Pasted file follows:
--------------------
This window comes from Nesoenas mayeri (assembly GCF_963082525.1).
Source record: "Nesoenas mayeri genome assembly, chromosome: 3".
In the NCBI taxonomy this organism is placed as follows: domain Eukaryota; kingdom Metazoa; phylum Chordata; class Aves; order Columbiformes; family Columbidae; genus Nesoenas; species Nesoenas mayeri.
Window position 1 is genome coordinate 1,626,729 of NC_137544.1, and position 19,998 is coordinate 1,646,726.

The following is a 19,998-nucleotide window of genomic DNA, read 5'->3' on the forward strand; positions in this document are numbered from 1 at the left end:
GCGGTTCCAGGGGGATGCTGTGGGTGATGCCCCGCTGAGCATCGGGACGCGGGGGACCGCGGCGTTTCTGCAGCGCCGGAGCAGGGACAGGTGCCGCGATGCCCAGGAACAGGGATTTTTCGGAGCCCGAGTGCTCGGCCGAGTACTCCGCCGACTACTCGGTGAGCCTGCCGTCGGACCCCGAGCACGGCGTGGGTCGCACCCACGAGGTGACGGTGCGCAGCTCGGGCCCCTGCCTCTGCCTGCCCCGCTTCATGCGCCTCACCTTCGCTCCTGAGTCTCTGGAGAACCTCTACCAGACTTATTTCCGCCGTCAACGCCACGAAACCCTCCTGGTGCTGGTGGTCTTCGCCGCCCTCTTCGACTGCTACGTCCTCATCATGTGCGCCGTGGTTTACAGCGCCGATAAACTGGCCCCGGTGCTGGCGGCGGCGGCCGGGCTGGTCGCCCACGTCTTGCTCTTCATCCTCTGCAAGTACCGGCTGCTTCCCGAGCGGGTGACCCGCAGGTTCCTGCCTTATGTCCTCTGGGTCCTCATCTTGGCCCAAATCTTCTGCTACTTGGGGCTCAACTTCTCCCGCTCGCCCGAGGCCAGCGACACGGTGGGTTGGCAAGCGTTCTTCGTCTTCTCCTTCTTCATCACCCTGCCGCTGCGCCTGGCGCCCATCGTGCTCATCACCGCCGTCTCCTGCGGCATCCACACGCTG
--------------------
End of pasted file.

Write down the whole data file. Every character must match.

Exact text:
This window comes from Nesoenas mayeri (assembly GCF_963082525.1).
Source record: "Nesoenas mayeri genome assembly, chromosome: 3".
In the NCBI taxonomy this organism is placed as follows: domain Eukaryota; kingdom Metazoa; phylum Chordata; class Aves; order Columbiformes; family Columbidae; genus Nesoenas; species Nesoenas mayeri.
Window position 1 is genome coordinate 1,626,729 of NC_137544.1, and position 19,998 is coordinate 1,646,726.

The following is a 19,998-nucleotide window of genomic DNA, read 5'->3' on the forward strand; positions in this document are numbered from 1 at the left end:
GCGGTTCCAGGGGGATGCTGTGGGTGATGCCCCGCTGAGCATCGGGACGCGGGGGACCGCGGCGTTTCTGCAGCGCCGGAGCAGGGACAGGTGCCGCGATGCCCAGGAACAGGGATTTTTCGGAGCCCGAGTGCTCGGCCGAGTACTCCGCCGACTACTCGGTGAGCCTGCCGTCGGACCCCGAGCACGGCGTGGGTCGCACCCACGAGGTGACGGTGCGCAGCTCGGGCCCCTGCCTCTGCCTGCCCCGCTTCATGCGCCTCACCTTCGCTCCTGAGTCTCTGGAGAACCTCTACCAGACTTATTTCCGCCGTCAACGCCACGAAACCCTCCTGGTGCTGGTGGTCTTCGCCGCCCTCTTCGACTGCTACGTCCTCATCATGTGCGCCGTGGTTTACAGCGCCGATAAACTGGCCCCGGTGCTGGCGGCGGCGGCCGGGCTGGTCGCCCACGTCTTGCTCTTCATCCTCTGCAAGTACCGGCTGCTTCCCGAGCGGGTGACCCGCAGGTTCCTGCCTTATGTCCTCTGGGTCCTCATCTTGGCCCAAATCTTCTGCTACTTGGGGCTCAACTTCTCCCGCTCGCCCGAGGCCAGCGACACGGTGGGTTGGCAAGCGTTCTTCGTCTTCTCCTTCTTCATCACCCTGCCGCTGCGCCTGGCGCCCATCGTGCTCATCACCGCCGTCTCCTGCGGCATCCACACGCTG